Extra Clear Glass: All You Need To Know!
The glass is a versatile material which is used in building industry since ancient times. Glass is more sustainable material as compared to concrete, as it does not emit carbon dioxide into the air. Nowadays, glass is widely used in facades of steel framed structures.
Normal glass i.e. float glass has a natural greenish tint, which sometimes may not display true colour of an object when viewed from it. For such applications, extra clear glass is used, which is colourless and transparent. Here we have given brief information on extra clear glass, its benefits, and applications which homeowners should know before buying glass for their house.
Also Read: History of Glass & Its Invention for Window
The extra clear glass is a type of float glass, which has very low iron content and hence is also called low iron glass. The iron content in float glass is usually 830 – 850 ppm (parts per million), while iron content in an extra clear glass is less than 150 ppm. It allows almost 92% of visible light to be transmitted. An extra clear glass is a colourless transparent glass and provides very clear view.
Low iron glass is not produced by processing a float glass, but instead raw materials which are free from iron impurity or have negligible iron content are used. Silica sand which has low iron content is mixed with other raw materials and melted in a furnace to produce molten glass. This molten glass is then cooled in similar way like float glass, to produce extra clear glass as a final product.
Size and Thickness:
Extra clear glass or low iron glass is generally available in thickness ranging from 3 mm to 19 mm. It is available in the sizes of 3210 mm X 2250 mm and 3210 mm X 2000 mm.
How to Identify Extra Clear Glass?
By visual inspection it is possible to differentiate extra clear glass from normal float glass.
- View glass panels from edges: If a green tint is seen then it is a float glass and if colourless edge is seen then it is extra clear glass.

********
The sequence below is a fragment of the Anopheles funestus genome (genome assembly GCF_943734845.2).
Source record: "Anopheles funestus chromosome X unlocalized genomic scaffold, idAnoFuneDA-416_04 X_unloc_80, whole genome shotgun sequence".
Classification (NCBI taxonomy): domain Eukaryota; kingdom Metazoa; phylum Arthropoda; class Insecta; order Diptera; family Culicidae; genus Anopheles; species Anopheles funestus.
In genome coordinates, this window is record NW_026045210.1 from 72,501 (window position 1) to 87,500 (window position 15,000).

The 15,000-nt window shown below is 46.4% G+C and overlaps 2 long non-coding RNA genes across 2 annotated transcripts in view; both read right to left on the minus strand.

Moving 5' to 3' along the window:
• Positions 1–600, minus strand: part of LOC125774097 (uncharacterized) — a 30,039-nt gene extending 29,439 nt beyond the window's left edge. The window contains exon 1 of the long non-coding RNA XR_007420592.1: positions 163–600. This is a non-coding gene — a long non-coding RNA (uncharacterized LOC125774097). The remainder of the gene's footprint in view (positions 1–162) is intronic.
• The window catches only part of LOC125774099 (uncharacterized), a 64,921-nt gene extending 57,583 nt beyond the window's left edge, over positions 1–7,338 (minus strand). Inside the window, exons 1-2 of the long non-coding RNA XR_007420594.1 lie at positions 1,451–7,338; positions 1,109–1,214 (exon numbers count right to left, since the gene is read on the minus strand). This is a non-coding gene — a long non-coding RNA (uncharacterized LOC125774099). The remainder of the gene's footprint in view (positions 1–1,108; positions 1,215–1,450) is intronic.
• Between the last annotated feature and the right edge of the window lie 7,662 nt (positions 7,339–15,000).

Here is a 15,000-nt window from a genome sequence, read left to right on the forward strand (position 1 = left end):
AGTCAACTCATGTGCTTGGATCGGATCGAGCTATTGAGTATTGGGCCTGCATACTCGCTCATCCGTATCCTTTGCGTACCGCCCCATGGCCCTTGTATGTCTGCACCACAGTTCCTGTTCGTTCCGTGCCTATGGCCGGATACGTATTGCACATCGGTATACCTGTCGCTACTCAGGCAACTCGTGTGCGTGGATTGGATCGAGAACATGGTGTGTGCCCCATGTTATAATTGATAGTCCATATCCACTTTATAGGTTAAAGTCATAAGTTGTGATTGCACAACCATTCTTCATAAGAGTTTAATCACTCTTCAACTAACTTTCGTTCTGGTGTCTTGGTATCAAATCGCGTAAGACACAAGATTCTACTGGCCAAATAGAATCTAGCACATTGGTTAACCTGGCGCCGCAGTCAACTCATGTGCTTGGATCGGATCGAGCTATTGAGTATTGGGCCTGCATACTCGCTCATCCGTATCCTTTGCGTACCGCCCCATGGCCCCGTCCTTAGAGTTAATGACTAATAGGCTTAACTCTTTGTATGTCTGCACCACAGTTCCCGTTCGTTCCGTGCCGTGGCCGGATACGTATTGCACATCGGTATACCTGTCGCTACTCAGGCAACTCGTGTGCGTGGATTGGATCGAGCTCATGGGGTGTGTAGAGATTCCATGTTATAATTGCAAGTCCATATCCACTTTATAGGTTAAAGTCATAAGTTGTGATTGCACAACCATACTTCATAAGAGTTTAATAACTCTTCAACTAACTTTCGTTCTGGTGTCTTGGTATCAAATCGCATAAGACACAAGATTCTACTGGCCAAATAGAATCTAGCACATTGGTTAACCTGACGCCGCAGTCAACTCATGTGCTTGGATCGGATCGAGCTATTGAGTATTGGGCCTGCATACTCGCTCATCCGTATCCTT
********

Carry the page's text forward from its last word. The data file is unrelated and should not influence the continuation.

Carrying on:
- Place glass panels on a white or light background space: The panel which shows true colour of the background is low iron glass.
- Extra clear glass offers clear view without distortion of colours. It shows the true colour of an object.
- Due to low iron content, its reflective property is decreased and thus it allows maximum sunlight to pass through it. This helps in eliminating the unnecessary need of using artificial lights.
- Along with light transmission, it also provides more heat gain as compared to float glass, which can be beneficial in countries, which have low or sub-zero temperatures throughout the year or for more time of the year.
- It can be further processed to produce tempered glass, laminated glass, insulated glass units, frosted glass, and ceramic printed glass, just like a float glass.
- Due to high clarity in vision, it increases the aesthetics of the structure.
- An extra clear glass is extensively used in applications where edges of the glass are visible such as shower frames, table tops, office desks, shop counters, etc.
- It is used in interior applications, where clear vision is desired such as doors, windows, glass partitions, wall cladding, handrails, balustrades, stairs, etc.
- As it displays true colours, low iron glass is more preferred for making back painted glass (BPG) and ceramic printed glass rather than float glass.
- It is used in solar panels, photovoltaic cells, medical equipments, etc. as it allows transmission of UV rays.
- The extra clear glass is used in commercial applications such as showrooms of jewellery items, watches, crystal ware items, fine fabrics and art ware items, glass elevators, aquariums, museums, art galleries, etc.
Courtesy - Shutterstock
Courtesy - Shutterstock
- Extra clear glass is used in laminated glass, which has more thickness, as float glass will produce dark green tint, which is undesirable.
- It is used to make glass furniture, which have visible edges and are of more thickness such as glass tables, showcases, display cabinets, etc.
- Nowadays, extra clear glass after undergoing tempering process is used in the manufacturing of sky – decks and houses on hanging cliffs, which are popular tourist attraction centres.
Due to its colourless feature, people prefer extra clear glass windows, if their house is near any scenic place. It is also used in external glazing. Low iron glass is expensive as compared to float glass.